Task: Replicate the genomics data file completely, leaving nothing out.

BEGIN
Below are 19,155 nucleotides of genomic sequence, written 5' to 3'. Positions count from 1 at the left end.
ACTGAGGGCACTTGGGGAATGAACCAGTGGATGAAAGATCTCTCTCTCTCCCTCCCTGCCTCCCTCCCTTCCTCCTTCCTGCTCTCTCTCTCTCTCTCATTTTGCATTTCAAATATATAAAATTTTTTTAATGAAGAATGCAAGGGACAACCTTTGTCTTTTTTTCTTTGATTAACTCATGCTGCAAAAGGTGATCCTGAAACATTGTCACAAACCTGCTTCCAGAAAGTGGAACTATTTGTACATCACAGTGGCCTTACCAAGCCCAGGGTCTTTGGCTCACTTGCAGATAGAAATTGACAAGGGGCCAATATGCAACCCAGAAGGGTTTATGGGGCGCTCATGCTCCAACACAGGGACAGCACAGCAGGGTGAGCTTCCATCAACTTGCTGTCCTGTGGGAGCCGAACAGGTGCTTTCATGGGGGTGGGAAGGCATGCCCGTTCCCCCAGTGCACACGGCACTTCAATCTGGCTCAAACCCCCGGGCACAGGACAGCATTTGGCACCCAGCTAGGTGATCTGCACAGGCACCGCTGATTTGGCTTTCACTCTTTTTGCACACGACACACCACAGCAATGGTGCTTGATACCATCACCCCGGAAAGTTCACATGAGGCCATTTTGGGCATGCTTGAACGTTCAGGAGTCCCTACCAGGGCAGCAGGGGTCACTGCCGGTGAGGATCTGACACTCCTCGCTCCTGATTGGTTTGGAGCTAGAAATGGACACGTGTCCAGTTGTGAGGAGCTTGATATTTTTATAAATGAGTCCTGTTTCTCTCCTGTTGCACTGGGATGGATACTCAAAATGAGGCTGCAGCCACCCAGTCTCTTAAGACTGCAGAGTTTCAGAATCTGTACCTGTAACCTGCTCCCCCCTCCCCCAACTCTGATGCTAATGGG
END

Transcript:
Below are 19,155 nucleotides of genomic sequence, written 5' to 3'. Positions count from 1 at the left end.
ACTGAGGGCACTTGGGGAATGAACCAGTGGATGAAAGATCTCTCTCTCTCCCTCCCTGCCTCCCTCCCTTCCTCCTTCCTGCTCTCTCTCTCTCTCTCATTTTGCATTTCAAATATATAAAATTTTTTTAATGAAGAATGCAAGGGACAACCTTTGTCTTTTTTTCTTTGATTAACTCATGCTGCAAAAGGTGATCCTGAAACATTGTCACAAACCTGCTTCCAGAAAGTGGAACTATTTGTACATCACAGTGGCCTTACCAAGCCCAGGGTCTTTGGCTCACTTGCAGATAGAAATTGACAAGGGGCCAATATGCAACCCAGAAGGGTTTATGGGGCGCTCATGCTCCAACACAGGGACAGCACAGCAGGGTGAGCTTCCATCAACTTGCTGTCCTGTGGGAGCCGAACAGGTGCTTTCATGGGGGTGGGAAGGCATGCCCGTTCCCCCAGTGCACACGGCACTTCAATCTGGCTCAAACCCCCGGGCACAGGACAGCATTTGGCACCCAGCTAGGTGATCTGCACAGGCACCGCTGATTTGGCTTTCACTCTTTTTGCACACGACACACCACAGCAATGGTGCTTGATACCATCACCCCGGAAAGTTCACATGAGGCCATTTTGGGCATGCTTGAACGTTCAGGAGTCCCTACCAGGGCAGCAGGGGTCACTGCCGGTGAGGATCTGACACTCCTCGCTCCTGATTGGTTTGGAGCTAGAAATGGACACGTGTCCAGTTGTGAGGAGCTTGATATTTTTATAAATGAGTCCTGTTTCTCTCCTGTTGCACTGGGATGGATACTCAAAATGAGGCTGCAGCCACCCAGTCTCTTAAGACTGCAGAGTTTCAGAATCTGTACCTGTAACCTGCTCCCCCCTCCCCCAACTCTGATGCTAATGGG